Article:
….In Gonski’s view, great innovators like Walmart are stifled by excessive regulation and taxation. Perhaps that’s no surprise coming from a corporate adviser who made his fortune in part by reducing the tax bills of big companies, and who chairs a bank which last year paid its chief executive $10.7 million. In Gonski’s ideal world, the rich should be left largely unfettered by government and give back to the poor voluntarily.'

“I do believe that it’s up to the rich to be benevolent,” he says. ... it’s incumbent on those who do better than they need for their own spending to set an example.”


Gonski’s Own Wealth

Gonski’s personal wealth is not substantial enough to rate a listing in the BRW rich list, but he’s sufficiently comfortable to have bought a $12 million Sydney apartment in 2012 and sold it 18 months later. His home, which is owned by his wife, could be worth $20 million. When his friends say “modest” they’re referring to Gonski’s eschewal of luxuries such as yachts, sports cars and lavish parties.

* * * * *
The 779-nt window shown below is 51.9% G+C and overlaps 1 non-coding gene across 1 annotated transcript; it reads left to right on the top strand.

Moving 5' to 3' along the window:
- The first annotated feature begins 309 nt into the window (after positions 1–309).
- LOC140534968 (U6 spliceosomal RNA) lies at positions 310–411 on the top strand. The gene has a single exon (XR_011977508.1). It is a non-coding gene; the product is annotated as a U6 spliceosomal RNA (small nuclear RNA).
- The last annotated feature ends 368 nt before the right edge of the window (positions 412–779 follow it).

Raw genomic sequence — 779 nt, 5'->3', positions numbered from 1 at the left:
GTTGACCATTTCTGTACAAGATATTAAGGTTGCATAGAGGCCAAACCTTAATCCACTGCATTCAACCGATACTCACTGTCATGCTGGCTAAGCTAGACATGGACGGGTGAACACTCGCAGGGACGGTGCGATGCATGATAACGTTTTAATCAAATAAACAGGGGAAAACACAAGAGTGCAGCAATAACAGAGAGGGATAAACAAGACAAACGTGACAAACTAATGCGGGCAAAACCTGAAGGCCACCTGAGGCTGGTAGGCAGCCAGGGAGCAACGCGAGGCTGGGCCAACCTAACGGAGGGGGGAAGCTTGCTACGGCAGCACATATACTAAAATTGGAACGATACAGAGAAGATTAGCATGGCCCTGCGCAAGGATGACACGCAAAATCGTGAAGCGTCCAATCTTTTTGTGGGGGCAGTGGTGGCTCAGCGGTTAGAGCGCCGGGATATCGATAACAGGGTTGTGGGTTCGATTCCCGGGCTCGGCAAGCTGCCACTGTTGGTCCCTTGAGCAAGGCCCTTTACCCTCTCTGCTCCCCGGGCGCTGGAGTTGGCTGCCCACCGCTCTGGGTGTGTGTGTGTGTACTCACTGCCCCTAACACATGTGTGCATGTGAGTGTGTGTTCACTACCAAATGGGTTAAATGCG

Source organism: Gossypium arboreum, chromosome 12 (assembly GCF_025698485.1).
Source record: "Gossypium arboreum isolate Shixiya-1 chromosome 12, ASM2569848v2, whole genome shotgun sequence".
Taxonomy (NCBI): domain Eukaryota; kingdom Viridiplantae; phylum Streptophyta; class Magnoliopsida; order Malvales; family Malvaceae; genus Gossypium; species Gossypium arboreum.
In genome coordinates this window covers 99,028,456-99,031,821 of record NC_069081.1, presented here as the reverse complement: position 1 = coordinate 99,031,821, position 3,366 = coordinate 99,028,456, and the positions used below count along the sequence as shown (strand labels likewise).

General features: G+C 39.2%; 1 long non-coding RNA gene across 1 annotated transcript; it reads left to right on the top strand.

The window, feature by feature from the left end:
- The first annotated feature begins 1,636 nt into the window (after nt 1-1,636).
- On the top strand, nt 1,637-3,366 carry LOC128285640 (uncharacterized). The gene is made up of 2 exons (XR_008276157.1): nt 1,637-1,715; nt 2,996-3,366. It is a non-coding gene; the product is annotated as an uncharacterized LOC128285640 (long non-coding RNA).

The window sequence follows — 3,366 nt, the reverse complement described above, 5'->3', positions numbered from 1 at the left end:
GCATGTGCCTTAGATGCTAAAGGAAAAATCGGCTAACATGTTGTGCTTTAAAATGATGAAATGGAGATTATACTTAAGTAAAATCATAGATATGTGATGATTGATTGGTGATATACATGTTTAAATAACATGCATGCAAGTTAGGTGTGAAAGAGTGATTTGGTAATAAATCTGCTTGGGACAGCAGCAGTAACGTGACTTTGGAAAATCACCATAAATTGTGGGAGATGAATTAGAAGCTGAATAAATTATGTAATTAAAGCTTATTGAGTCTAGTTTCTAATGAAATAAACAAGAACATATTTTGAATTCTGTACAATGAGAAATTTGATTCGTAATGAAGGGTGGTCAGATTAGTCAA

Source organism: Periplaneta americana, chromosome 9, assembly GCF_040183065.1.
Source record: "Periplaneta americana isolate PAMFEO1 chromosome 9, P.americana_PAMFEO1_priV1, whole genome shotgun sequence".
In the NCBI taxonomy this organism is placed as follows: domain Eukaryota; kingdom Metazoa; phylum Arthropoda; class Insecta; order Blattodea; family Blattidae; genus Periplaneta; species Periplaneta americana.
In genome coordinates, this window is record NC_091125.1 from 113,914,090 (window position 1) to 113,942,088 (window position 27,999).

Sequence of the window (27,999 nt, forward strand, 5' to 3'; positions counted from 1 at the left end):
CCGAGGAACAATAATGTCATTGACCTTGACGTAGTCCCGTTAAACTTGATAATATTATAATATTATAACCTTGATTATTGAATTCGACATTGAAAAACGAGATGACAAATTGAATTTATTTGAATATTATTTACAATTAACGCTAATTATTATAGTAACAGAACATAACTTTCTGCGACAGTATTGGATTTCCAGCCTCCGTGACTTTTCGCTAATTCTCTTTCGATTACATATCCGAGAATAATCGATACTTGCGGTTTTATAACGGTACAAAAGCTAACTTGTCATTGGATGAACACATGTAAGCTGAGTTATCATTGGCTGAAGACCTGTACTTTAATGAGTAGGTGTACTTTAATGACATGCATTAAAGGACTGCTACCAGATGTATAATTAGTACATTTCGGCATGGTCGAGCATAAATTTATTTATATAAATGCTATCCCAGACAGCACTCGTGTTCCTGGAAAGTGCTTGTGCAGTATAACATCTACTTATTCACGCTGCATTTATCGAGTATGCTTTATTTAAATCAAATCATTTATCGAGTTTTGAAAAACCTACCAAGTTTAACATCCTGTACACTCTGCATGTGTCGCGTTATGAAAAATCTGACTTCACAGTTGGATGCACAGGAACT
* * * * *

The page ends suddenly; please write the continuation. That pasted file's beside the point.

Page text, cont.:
Perhaps the most revealing comment is his own concluding comment in this article:

 “... if you look back in history, you go back to the royal families years and years ago, how did they keep people happy? Basically, there were handouts; they looked after the court. I think that if you believe in a meritocracy — that people can do better than others — it’s incumbent on those who do better than they need for their own spending to set an example.”